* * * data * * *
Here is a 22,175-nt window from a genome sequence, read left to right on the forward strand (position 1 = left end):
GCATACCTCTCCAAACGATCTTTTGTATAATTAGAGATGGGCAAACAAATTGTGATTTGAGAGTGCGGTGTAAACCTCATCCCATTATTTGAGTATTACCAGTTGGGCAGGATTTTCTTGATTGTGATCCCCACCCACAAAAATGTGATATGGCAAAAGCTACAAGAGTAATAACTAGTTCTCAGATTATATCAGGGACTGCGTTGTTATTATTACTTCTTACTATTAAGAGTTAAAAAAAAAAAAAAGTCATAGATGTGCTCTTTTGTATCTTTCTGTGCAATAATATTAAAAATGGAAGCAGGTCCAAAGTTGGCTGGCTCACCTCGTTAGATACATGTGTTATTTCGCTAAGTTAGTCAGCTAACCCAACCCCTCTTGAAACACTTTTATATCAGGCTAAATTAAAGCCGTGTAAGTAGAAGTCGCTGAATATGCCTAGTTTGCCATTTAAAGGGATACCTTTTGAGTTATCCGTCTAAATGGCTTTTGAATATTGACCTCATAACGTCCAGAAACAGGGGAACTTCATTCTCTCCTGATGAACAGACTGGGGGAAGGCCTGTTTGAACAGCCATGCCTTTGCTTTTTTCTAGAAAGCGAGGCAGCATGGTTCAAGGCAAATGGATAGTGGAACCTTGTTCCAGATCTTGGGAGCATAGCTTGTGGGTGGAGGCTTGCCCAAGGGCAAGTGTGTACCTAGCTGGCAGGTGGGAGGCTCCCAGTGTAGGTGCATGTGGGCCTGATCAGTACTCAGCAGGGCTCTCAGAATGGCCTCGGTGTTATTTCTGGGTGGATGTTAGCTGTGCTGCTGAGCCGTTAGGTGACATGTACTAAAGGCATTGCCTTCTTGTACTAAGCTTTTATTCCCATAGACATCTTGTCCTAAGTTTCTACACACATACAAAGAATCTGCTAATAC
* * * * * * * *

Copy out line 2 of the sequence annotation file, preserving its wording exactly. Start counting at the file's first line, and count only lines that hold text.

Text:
GCATACCTCTCCAAACGATCTTTTGTATAATTAGAGATGGGCAAACAAATTGTGATTTGAGAGTGCGGTGTAAACCTCATCCCATTATTTGAGTATTACCAGTTGGGCAGGATTTTCTTGATTGTGATCCCCACCCACAAAAATGTGATATGGCAAAAGCTACAAGAGTAATAACTAGTTCTCAGATTATATCAGGGACTGCGTTGTTATTATTACTTCTTACTATTAAGAGTTAAAAAAAAAAAAAAGTCATAGATGTGCTCTTTTGTATCTTTCTGTGCAATAATATTAAAAATGGAAGCAGGTCCAAAGTTGGCTGGCTCACCTCGTTAGATACATGTGTTATTTCGCTAAGTTAGTCAGCTAACCCAACCCCTCTTGAAACACTTTTATATCAGGCTAAATTAAAGCCGTGTAAGTAGAAGTCGCTGAATATGCCTAGTTTGCCATTTAAAGGGATACCTTTTGAGTTATCCGTCTAAATGGCTTTTGAATATTGACCTCATAACGTCCAGAAACAGGGGAACTTCATTCTCTCCTGATGAACAGACTGGGGGAAGGCCTGTTTGAACAGCCATGCCTTTGCTTTTTTCTAGAAAGCGAGGCAGCATGGTTCAAGGCAAATGGATAGTGGAACCTTGTTCCAGATCTTGGGAGCATAGCTTGTGGGTGGAGGCTTGCCCAAGGGCAAGTGTGTACCTAGCTGGCAGGTGGGAGGCTCCCAGTGTAGGTGCATGTGGGCCTGATCAGTACTCAGCAGGGCTCTCAGAATGGCCTCGGTGTTATTTCTGGGTGGATGTTAGCTGTGCTGCTGAGCCGTTAGGTGACATGTACTAAAGGCATTGCCTTCTTGTACTAAGCTTTTATTCCCATAGACATCTTGTCCTAAGTTTCTACACACATACAAAGAATCTGCTAATAC